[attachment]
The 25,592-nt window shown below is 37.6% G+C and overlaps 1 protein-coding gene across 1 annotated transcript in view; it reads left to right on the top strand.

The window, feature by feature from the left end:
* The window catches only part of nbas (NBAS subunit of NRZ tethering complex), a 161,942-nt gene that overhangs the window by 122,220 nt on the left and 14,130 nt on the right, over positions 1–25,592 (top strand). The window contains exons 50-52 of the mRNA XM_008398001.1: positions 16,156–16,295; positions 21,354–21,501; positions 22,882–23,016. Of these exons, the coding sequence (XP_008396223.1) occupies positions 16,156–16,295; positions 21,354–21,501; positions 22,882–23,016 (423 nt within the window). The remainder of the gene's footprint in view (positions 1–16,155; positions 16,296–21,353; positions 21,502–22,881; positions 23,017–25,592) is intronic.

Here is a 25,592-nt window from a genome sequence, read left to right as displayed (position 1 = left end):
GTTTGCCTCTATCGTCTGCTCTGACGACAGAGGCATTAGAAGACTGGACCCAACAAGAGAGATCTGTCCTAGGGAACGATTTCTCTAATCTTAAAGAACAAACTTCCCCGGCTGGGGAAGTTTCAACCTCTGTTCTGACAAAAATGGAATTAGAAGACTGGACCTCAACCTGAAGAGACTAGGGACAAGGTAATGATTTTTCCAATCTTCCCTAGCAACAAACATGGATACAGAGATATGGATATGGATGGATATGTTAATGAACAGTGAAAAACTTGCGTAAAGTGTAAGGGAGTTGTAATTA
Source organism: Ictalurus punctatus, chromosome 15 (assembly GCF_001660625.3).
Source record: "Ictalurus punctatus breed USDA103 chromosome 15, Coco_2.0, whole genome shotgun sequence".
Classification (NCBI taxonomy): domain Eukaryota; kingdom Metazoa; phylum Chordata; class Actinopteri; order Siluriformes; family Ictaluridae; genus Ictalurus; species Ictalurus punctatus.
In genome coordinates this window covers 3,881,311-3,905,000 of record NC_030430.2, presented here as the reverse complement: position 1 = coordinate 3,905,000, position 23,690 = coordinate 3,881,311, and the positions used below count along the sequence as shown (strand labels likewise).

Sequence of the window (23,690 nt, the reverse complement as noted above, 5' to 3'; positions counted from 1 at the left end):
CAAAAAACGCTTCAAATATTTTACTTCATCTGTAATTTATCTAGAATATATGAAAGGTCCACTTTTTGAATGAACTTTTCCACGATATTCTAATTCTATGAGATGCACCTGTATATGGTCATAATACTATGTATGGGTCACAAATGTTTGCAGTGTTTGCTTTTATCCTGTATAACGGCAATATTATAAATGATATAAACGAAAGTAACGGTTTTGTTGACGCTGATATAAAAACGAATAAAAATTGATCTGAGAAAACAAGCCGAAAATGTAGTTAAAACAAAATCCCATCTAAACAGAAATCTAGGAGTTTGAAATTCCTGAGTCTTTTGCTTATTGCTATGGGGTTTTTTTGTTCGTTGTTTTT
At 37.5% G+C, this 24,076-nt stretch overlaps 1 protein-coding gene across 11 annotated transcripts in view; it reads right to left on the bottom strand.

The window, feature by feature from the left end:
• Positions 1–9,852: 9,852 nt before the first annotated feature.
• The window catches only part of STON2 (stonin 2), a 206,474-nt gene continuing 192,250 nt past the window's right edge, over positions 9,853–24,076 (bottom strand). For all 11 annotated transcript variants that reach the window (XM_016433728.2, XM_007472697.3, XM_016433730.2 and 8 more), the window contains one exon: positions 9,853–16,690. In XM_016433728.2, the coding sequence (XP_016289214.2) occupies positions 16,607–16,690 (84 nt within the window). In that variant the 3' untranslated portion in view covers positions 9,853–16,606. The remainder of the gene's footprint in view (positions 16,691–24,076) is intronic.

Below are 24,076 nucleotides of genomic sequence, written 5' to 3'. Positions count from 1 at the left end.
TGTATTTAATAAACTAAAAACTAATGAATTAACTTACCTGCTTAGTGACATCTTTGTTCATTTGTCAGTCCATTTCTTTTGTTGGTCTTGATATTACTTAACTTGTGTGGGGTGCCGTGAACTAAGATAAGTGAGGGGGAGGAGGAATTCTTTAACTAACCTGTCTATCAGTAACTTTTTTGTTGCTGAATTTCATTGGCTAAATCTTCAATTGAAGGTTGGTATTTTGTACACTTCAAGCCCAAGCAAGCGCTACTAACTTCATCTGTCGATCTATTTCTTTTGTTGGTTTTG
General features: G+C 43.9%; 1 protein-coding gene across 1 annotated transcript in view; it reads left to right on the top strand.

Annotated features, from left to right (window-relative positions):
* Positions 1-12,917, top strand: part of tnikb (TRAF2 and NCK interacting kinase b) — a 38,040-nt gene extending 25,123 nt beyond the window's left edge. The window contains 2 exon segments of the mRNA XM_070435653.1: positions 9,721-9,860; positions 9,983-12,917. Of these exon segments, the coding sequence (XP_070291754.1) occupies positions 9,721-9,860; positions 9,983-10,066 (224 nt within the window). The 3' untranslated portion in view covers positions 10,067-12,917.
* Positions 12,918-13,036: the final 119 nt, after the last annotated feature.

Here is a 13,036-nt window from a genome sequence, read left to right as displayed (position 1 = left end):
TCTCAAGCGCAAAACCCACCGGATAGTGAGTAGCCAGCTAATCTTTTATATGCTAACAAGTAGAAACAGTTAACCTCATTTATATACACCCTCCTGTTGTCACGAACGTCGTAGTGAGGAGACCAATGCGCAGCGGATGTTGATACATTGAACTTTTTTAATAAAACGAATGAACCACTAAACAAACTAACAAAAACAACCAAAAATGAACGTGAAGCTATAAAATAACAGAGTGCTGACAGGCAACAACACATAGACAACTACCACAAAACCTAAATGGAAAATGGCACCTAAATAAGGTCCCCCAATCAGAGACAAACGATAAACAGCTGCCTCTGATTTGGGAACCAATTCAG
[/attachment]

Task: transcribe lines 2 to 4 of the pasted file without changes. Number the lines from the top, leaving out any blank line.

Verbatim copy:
The window, feature by feature from the left end:
* The window catches only part of nbas (NBAS subunit of NRZ tethering complex), a 161,942-nt gene that overhangs the window by 122,220 nt on the left and 14,130 nt on the right, over positions 1–25,592 (top strand). The window contains exons 50-52 of the mRNA XM_008398001.1: positions 16,156–16,295; positions 21,354–21,501; positions 22,882–23,016. Of these exons, the coding sequence (XP_008396223.1) occupies positions 16,156–16,295; positions 21,354–21,501; positions 22,882–23,016 (423 nt within the window). The remainder of the gene's footprint in view (positions 1–16,155; positions 16,296–21,353; positions 21,502–22,881; positions 23,017–25,592) is intronic.

Here is a 25,592-nt window from a genome sequence, read left to right as displayed (position 1 = left end):